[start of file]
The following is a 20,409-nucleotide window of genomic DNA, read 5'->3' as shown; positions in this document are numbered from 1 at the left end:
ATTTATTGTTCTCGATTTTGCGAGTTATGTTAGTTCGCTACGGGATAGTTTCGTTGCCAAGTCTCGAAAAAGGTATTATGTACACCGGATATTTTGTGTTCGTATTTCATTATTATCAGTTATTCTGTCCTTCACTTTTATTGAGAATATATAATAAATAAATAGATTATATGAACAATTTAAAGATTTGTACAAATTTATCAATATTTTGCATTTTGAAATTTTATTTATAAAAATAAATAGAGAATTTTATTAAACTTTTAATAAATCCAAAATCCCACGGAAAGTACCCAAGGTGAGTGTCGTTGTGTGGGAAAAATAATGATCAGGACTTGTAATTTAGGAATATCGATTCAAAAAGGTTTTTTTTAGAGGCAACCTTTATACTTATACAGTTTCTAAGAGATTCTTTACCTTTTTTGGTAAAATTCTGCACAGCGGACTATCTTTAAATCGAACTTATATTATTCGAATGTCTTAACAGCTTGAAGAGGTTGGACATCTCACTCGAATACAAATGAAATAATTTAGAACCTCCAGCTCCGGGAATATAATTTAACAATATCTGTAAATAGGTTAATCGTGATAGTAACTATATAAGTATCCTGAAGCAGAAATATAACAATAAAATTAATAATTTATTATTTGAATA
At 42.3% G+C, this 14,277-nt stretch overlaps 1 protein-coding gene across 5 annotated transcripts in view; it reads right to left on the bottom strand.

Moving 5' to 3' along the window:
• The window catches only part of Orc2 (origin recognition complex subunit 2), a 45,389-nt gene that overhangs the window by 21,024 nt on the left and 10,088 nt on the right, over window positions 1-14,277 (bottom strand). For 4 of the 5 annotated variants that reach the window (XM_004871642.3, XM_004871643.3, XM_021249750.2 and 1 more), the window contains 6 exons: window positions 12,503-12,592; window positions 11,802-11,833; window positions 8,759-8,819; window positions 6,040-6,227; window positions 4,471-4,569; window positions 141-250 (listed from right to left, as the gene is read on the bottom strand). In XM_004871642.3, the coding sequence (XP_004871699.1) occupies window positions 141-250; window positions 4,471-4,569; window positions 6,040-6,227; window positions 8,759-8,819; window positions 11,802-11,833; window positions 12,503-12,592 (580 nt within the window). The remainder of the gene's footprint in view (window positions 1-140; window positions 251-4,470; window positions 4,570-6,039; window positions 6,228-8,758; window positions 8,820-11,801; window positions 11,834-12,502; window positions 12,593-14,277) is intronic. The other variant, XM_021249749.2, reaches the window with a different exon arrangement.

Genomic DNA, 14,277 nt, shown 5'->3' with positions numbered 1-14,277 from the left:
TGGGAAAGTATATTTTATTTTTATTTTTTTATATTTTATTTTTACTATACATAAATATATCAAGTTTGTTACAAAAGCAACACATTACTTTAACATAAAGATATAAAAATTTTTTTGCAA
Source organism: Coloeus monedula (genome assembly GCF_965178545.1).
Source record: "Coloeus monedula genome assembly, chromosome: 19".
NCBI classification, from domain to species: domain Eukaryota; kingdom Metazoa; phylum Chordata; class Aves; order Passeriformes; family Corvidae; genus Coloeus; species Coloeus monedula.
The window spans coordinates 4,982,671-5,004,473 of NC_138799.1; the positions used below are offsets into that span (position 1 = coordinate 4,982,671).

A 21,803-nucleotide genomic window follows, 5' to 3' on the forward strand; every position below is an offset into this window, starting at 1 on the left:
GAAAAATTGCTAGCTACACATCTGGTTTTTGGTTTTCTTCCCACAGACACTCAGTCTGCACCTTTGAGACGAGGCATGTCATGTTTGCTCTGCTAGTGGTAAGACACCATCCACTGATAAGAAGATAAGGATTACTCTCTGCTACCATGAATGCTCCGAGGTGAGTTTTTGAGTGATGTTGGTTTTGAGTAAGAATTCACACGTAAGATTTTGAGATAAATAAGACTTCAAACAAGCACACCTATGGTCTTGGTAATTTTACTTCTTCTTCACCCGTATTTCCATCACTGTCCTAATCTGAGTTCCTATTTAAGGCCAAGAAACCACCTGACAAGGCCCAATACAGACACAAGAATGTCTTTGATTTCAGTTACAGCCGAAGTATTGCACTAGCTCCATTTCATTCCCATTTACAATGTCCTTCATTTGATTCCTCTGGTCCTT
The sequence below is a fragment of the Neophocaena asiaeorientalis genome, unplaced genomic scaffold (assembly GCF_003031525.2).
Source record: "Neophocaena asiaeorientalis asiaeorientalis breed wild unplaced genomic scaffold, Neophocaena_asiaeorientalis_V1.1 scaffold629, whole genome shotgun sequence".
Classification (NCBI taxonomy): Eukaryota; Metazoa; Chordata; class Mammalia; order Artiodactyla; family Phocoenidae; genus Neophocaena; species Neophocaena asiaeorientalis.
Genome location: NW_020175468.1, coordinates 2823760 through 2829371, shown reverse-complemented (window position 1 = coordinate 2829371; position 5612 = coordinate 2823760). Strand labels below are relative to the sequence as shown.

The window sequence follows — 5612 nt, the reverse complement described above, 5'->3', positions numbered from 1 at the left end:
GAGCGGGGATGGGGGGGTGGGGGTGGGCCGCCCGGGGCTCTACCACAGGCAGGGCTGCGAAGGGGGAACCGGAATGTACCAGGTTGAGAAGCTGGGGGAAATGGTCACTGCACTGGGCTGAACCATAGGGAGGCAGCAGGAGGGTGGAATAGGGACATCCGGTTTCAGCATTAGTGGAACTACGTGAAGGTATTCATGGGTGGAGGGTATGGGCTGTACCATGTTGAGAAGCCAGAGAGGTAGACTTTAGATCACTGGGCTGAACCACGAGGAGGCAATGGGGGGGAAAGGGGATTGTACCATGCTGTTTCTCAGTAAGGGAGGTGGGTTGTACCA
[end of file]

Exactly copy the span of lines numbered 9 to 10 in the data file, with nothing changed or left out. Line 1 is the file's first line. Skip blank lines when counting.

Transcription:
Source record: "Coloeus monedula genome assembly, chromosome: 19".
NCBI classification, from domain to species: domain Eukaryota; kingdom Metazoa; phylum Chordata; class Aves; order Passeriformes; family Corvidae; genus Coloeus; species Coloeus monedula.